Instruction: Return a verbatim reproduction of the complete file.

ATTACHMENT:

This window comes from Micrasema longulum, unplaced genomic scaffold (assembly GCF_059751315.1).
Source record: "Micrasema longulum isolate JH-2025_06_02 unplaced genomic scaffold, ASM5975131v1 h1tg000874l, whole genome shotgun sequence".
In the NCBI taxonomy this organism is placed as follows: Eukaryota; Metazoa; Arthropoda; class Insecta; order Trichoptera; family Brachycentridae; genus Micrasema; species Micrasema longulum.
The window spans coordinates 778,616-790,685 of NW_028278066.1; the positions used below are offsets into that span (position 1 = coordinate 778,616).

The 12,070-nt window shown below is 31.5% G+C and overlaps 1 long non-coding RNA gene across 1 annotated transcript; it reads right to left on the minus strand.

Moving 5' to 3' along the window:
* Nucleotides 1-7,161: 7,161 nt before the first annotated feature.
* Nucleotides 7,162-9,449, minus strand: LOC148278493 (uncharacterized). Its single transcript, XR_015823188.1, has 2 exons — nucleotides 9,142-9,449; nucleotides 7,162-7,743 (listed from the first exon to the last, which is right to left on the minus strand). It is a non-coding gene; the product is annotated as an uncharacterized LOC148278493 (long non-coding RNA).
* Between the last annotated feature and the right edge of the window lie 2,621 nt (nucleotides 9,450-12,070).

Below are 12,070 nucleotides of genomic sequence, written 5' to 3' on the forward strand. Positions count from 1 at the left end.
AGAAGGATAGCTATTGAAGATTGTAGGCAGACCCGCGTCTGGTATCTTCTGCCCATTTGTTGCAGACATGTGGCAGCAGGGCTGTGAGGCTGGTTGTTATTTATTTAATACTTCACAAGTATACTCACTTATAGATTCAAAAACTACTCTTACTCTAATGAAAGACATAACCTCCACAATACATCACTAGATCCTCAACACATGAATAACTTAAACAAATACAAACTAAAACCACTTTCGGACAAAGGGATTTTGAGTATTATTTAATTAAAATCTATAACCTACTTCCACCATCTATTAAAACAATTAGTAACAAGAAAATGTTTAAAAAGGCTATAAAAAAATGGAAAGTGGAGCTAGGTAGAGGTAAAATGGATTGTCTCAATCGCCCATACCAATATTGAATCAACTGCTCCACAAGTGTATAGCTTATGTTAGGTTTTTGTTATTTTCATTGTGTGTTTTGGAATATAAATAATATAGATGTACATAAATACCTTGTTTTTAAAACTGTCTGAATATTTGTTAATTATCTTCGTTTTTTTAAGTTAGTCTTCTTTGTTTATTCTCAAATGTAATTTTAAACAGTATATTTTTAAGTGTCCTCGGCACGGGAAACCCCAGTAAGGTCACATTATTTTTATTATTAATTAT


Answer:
This window comes from Micrasema longulum, unplaced genomic scaffold (assembly GCF_059751315.1).
Source record: "Micrasema longulum isolate JH-2025_06_02 unplaced genomic scaffold, ASM5975131v1 h1tg000874l, whole genome shotgun sequence".
In the NCBI taxonomy this organism is placed as follows: Eukaryota; Metazoa; Arthropoda; class Insecta; order Trichoptera; family Brachycentridae; genus Micrasema; species Micrasema longulum.
The window spans coordinates 778,616-790,685 of NW_028278066.1; the positions used below are offsets into that span (position 1 = coordinate 778,616).

The 12,070-nt window shown below is 31.5% G+C and overlaps 1 long non-coding RNA gene across 1 annotated transcript; it reads right to left on the minus strand.

Moving 5' to 3' along the window:
* Nucleotides 1-7,161: 7,161 nt before the first annotated feature.
* Nucleotides 7,162-9,449, minus strand: LOC148278493 (uncharacterized). Its single transcript, XR_015823188.1, has 2 exons — nucleotides 9,142-9,449; nucleotides 7,162-7,743 (listed from the first exon to the last, which is right to left on the minus strand). It is a non-coding gene; the product is annotated as an uncharacterized LOC148278493 (long non-coding RNA).
* Between the last annotated feature and the right edge of the window lie 2,621 nt (nucleotides 9,450-12,070).

Below are 12,070 nucleotides of genomic sequence, written 5' to 3' on the forward strand. Positions count from 1 at the left end.
AGAAGGATAGCTATTGAAGATTGTAGGCAGACCCGCGTCTGGTATCTTCTGCCCATTTGTTGCAGACATGTGGCAGCAGGGCTGTGAGGCTGGTTGTTATTTATTTAATACTTCACAAGTATACTCACTTATAGATTCAAAAACTACTCTTACTCTAATGAAAGACATAACCTCCACAATACATCACTAGATCCTCAACACATGAATAACTTAAACAAATACAAACTAAAACCACTTTCGGACAAAGGGATTTTGAGTATTATTTAATTAAAATCTATAACCTACTTCCACCATCTATTAAAACAATTAGTAACAAGAAAATGTTTAAAAAGGCTATAAAAAAATGGAAAGTGGAGCTAGGTAGAGGTAAAATGGATTGTCTCAATCGCCCATACCAATATTGAATCAACTGCTCCACAAGTGTATAGCTTATGTTAGGTTTTTGTTATTTTCATTGTGTGTTTTGGAATATAAATAATATAGATGTACATAAATACCTTGTTTTTAAAACTGTCTGAATATTTGTTAATTATCTTCGTTTTTTTAAGTTAGTCTTCTTTGTTTATTCTCAAATGTAATTTTAAACAGTATATTTTTAAGTGTCCTCGGCACGGGAAACCCCAGTAAGGTCACATTATTTTTATTATTAATTAT